OOPS! Web server is at capacity from all the additional traffic! A good problem to have, isn't it?
There is a lesson to be learned here:
Internet marketing does work!
A couple of years ago I thought Internet marketing was a joke. I changed my mind completely. I've seen it work. I've seen the credit card orders coming in. Via email, via the Web. Day after day.
First they trickle in. Don't expect too much, too fast! That's where the faint-of-heart jump ship. They lack the vision. They give up too quickly. They return to traditional marketing methods too soon.
The brave ones keep chipping away on their online marketing. Their trickle will soon turn into a steady flow of orders... then into an outright stream. Their personal profit stream -- that's why we named our company Profitstream Corporation. We turn your Web site into a profit stream.
In fact, I have decided to make the Internet the center of ALL my business activities. Whatever I do offline, points to my Web sites online. My goal is to operate 100% as a virtual corporation. Run from anywhere in the world. Mostly on autopilot, using smart technology that everyone can afford and access. For instance, I like to run my company via my wireless modem from the California beach... ;-)
Depending on the nature of your business, you may choose to add your online store as a new profit center in addition to your offline activities. Many existing businesses go that route. If you are looking for a new direction or want to start over, follow my lead and go 100% online.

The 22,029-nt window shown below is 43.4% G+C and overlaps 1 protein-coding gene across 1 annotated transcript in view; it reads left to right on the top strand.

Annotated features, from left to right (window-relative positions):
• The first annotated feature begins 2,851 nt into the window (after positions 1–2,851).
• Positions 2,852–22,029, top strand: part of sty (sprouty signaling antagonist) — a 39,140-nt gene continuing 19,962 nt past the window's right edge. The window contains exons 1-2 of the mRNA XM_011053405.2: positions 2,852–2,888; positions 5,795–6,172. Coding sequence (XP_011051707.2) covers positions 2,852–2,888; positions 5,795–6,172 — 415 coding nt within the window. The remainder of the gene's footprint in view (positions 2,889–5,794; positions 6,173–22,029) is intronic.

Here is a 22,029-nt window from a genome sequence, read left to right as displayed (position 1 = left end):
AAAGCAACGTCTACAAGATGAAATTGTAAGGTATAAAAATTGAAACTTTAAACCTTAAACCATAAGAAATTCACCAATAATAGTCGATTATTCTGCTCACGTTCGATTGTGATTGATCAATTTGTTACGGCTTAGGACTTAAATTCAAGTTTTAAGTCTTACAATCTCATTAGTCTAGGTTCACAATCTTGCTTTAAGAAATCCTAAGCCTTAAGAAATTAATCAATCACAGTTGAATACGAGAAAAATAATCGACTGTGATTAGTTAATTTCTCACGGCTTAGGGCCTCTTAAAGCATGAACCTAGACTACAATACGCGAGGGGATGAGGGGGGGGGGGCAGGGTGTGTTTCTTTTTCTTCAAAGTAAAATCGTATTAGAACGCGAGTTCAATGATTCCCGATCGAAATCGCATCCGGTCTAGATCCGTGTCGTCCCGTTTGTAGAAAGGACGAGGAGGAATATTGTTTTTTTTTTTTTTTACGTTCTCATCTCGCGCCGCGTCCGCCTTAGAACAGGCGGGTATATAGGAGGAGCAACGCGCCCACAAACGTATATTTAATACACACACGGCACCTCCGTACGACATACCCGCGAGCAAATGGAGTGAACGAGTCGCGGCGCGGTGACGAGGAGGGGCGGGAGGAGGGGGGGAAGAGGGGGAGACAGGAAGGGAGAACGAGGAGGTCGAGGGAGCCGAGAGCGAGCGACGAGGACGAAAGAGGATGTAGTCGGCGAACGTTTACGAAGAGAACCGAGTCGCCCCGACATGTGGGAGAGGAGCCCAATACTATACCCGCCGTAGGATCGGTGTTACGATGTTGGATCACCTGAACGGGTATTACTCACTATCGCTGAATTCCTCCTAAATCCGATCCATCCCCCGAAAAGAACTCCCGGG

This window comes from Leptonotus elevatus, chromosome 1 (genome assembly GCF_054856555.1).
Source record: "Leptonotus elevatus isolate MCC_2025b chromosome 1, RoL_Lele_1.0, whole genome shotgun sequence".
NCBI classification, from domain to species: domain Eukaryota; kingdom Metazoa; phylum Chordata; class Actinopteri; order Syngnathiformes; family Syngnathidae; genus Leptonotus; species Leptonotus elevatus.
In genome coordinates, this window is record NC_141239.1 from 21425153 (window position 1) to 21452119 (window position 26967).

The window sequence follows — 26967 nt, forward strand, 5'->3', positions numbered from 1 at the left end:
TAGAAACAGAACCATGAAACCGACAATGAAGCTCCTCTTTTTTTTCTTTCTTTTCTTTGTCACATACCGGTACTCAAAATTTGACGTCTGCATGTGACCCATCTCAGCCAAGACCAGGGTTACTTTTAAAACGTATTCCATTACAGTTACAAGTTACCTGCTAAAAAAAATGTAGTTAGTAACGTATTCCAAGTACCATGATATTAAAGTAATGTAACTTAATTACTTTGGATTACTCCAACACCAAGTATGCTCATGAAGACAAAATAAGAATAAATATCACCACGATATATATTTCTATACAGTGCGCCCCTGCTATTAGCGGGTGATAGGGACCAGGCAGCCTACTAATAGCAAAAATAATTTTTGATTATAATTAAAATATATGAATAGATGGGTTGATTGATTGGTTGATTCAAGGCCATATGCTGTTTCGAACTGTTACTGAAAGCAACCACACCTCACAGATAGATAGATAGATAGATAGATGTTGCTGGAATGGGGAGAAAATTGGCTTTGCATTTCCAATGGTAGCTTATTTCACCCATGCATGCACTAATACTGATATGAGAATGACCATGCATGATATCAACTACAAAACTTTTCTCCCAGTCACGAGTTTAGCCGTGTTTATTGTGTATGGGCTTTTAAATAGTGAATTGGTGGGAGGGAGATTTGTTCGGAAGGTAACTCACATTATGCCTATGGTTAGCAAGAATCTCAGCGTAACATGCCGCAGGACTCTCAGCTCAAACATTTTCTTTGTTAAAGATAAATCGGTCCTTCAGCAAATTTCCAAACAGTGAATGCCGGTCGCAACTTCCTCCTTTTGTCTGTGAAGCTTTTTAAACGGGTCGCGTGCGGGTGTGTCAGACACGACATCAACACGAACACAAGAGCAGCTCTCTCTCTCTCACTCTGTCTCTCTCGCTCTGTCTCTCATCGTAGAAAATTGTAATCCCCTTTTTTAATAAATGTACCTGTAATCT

This is the time that any business will have to make a decision. A decision for the Internet. Or against it. Right now, a line is drawn in the sand. On my side are entrepreneurs who recognize the commercial potential of the Internet... who know that the Internet will soon be in everyone's household, in everyone's computer, in everyone's TV, in everyone's telephone, in everyone's car.
On the other side are those who choose to ignore it. They are afraid of what they don't know. They suffer from Internet phobia. I understand that. Technology can be a challenge. I grew up with technology. It comes naturally to me. But that might not be you.
However, choosing to ignore the inevitable is never the right path. Hoping that the phenomenon will go away will not solve the problem. The Internet is here to stay. The concept of a network shared by of millions of computers, and soon appliances, TVs and cars, is too compelling to ever disappear again.
-J. Nicholas Schmidt